Location: Great Basin Rangelands ResearchTitle: Open field evaluation of Aculodes altamurgensis, a recently described eriophyid species associated with medusahead (Taeniatherum caput-medusae)
|CRISTOFARO, MASSIMO - Biotechnology And Biological Control Agency
|ROSELLI, GERARDO - Biotechnology And Biological Control Agency
|MARINI, FRANCESCA - Biotechnology And Biological Control Agency
|DE LILLO, ENRICO - University Of Bari
|PETANOVIC, RADMILA - University Of Belgrade
|VIDOVIC, BILJANA - University Of Belgrade
|AUGE, MATTHEW - Biotechnology And Biological Control Agency
Submitted to: Biological Control
Publication Type: Peer Reviewed Journal
Publication Acceptance Date: 12/29/2019
Publication Date: 1/8/2020
Citation: Cristofaro, M., Roselli, G., Marini, F., de Lillo, E., Petanovic, R., Vidovic, B., Auge, M., Rector, B.G. 2020. Open field evaluation of Aculodes altamurgensis, a recently described eriophyid species associated with medusahead (Taeniatherum caput-medusae). Biological Control. 30(4):339-350. https://doi.org/10.1080/09583157.2019.1711021.
Interpretive Summary: Medusahead (Taeniatherum caput-medusae) is an annual grass from the Mediterranean region that is an invasive noxious weed in many western states and the target of a biological control program led by USDA-ARS. During an exploration carried out in 2014, a new species of eriophyid mite, Aculodes altamurgiensis was found on medusahead in southern Italy by an ARS scientist and subsequently found by the ARS scientist in Serbia and Bulgaria; the same mite has also been collected in Greece, Turkey and Iran by collaborating scientists. In 2016, an open-field test was carried out by collaborating scientists in Rome, Italy, testing the mite on 11 different grass species and/or biotypes, including 5 populations of medusahead (3 from USA, 2 from Italy), 5 crop species (bread wheat, durum wheat, oat, barley, and maize) and one wild grass species (foxtail barley). The mite was able to reproduce only on the target weed species, medusahead, providing impetus to continue with more intensive studies to assess this mite’s potential as a biocontrol target of medusahead. However, the biotype of the mite that was used in the field test, from southern Italy, had variable colonization success on the five different medusahead biotypes, including low colonization on an invasive biotype collected in California. Additional tests will be conducted on other biotypes of the mite (not from southern Italy) to determine if they will have more uniform high colonization rates on different medusahead populations, especially on invasive medusahead populations from the USA.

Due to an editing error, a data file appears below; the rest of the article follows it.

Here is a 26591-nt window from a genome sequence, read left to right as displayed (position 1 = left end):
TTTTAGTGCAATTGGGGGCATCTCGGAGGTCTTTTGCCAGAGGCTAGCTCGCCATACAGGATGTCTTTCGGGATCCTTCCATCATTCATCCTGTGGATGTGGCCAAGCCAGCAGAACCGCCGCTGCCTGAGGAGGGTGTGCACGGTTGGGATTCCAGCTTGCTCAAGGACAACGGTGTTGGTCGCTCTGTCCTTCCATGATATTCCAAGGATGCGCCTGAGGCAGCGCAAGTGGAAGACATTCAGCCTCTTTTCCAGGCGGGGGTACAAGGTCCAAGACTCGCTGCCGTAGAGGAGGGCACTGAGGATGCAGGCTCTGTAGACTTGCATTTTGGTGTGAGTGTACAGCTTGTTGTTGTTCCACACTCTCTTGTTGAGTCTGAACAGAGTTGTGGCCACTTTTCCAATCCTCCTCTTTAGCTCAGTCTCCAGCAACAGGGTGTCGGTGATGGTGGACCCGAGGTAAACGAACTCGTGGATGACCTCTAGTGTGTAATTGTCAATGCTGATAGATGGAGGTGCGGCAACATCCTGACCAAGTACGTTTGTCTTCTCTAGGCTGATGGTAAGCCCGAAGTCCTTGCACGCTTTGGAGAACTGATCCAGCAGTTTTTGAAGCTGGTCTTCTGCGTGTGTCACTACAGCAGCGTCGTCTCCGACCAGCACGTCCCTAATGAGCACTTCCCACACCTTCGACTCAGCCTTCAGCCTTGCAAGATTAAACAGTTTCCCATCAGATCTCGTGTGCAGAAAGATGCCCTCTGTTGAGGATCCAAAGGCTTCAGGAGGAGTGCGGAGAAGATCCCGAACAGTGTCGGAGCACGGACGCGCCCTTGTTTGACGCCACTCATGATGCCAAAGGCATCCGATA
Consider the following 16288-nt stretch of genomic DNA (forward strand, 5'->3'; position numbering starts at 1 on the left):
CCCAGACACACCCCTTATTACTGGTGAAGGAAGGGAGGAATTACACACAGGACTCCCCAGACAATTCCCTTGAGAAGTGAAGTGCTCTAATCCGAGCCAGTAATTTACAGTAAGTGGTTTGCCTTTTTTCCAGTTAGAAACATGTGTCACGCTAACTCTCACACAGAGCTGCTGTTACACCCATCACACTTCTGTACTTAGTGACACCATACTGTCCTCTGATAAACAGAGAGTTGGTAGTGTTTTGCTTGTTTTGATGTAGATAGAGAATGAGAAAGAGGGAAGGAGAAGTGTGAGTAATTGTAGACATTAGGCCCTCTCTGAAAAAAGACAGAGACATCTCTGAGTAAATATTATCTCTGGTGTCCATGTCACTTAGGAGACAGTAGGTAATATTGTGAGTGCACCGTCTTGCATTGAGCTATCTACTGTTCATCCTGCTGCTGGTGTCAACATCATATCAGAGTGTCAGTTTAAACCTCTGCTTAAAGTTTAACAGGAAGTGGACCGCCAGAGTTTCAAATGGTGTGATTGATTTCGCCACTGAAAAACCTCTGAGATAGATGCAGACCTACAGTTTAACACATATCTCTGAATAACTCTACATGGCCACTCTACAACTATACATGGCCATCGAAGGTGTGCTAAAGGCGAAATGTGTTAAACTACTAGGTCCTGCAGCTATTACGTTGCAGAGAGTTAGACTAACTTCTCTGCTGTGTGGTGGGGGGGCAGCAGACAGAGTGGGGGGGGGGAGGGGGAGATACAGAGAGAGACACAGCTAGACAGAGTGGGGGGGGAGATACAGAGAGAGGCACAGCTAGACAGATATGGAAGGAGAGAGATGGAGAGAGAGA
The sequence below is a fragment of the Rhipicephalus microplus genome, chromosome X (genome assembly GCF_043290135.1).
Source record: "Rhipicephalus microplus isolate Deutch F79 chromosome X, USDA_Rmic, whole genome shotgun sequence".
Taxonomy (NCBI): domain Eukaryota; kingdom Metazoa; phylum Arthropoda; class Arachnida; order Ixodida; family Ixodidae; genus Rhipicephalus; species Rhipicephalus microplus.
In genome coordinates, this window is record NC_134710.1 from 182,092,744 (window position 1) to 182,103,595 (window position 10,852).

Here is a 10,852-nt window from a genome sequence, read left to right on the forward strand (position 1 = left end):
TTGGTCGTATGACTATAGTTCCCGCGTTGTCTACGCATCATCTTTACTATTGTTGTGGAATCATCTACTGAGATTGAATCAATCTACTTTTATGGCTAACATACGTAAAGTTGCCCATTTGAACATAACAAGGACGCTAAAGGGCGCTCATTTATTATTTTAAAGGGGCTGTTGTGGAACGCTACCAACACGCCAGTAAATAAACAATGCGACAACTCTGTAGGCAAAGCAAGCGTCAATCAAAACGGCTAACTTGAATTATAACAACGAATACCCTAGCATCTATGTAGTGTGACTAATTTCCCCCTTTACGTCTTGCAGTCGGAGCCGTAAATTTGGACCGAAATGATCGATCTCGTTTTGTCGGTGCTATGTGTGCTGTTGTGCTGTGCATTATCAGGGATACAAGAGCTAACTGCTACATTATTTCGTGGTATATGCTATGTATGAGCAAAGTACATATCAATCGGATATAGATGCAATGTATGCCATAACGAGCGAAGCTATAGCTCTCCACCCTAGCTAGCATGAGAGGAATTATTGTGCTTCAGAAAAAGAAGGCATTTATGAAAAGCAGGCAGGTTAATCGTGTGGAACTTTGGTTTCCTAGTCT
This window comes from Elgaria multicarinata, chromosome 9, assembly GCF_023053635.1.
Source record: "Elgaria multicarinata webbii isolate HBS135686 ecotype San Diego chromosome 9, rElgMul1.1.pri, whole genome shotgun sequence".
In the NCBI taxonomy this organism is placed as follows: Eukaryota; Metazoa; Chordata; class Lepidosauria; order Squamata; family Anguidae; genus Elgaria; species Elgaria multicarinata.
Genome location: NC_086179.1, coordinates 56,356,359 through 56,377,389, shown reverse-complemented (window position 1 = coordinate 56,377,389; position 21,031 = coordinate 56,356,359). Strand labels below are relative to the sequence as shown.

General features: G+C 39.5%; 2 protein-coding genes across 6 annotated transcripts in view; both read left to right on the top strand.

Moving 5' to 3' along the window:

Technical Abstract: Medusahead (Taeniatherum caput-medusae) is an annual grass native to Central Asia and the Mediterranean region. It is a noxious, invasive weed in much of western North America. As such, it is the target of a classical biological control program established by USDA-ARS. During explorations carried out in 2014 a new species of eriophyid mite, Aculodes altamurgiensis, was discovered on medusahead in southern Italy; it was also collected from medusahead in Bulgaria, Serbia, Turkey, and Iran in subsequent years. In the field A. altamurgensis has consistently been associated with the target weed while never having been detected from sympatric grass species (e.g. Stipa austroitalica, Avena sativa, Triticum durum, T. aestivum), suggesting that A. altamurgensis is highly specific to medusahead. An open-field host-specificity test was carried out in Rome, Italy in 2016 in which an Italian population of A. altamurgensis was infested onto 11 different grass genotypes, including five crop species and five different populations of medusahead (two from Italy and three populations that are invasive in the USA). The results suggest that A. altamurgiensis is highly specific to medusahead and merits further evaluation as a candidate for biological control of this invasive grass. However, the Italian population of A. altamurgiensis showed variable colonization rates on different medusahead populations, indicating that other A. altamurgiensis sources (e.g. from Serbia or Bulgaria) should also be tested to determine if they can colonize medusahead at more uniformly high rates, particularly on the targeted invasive populations in the USA.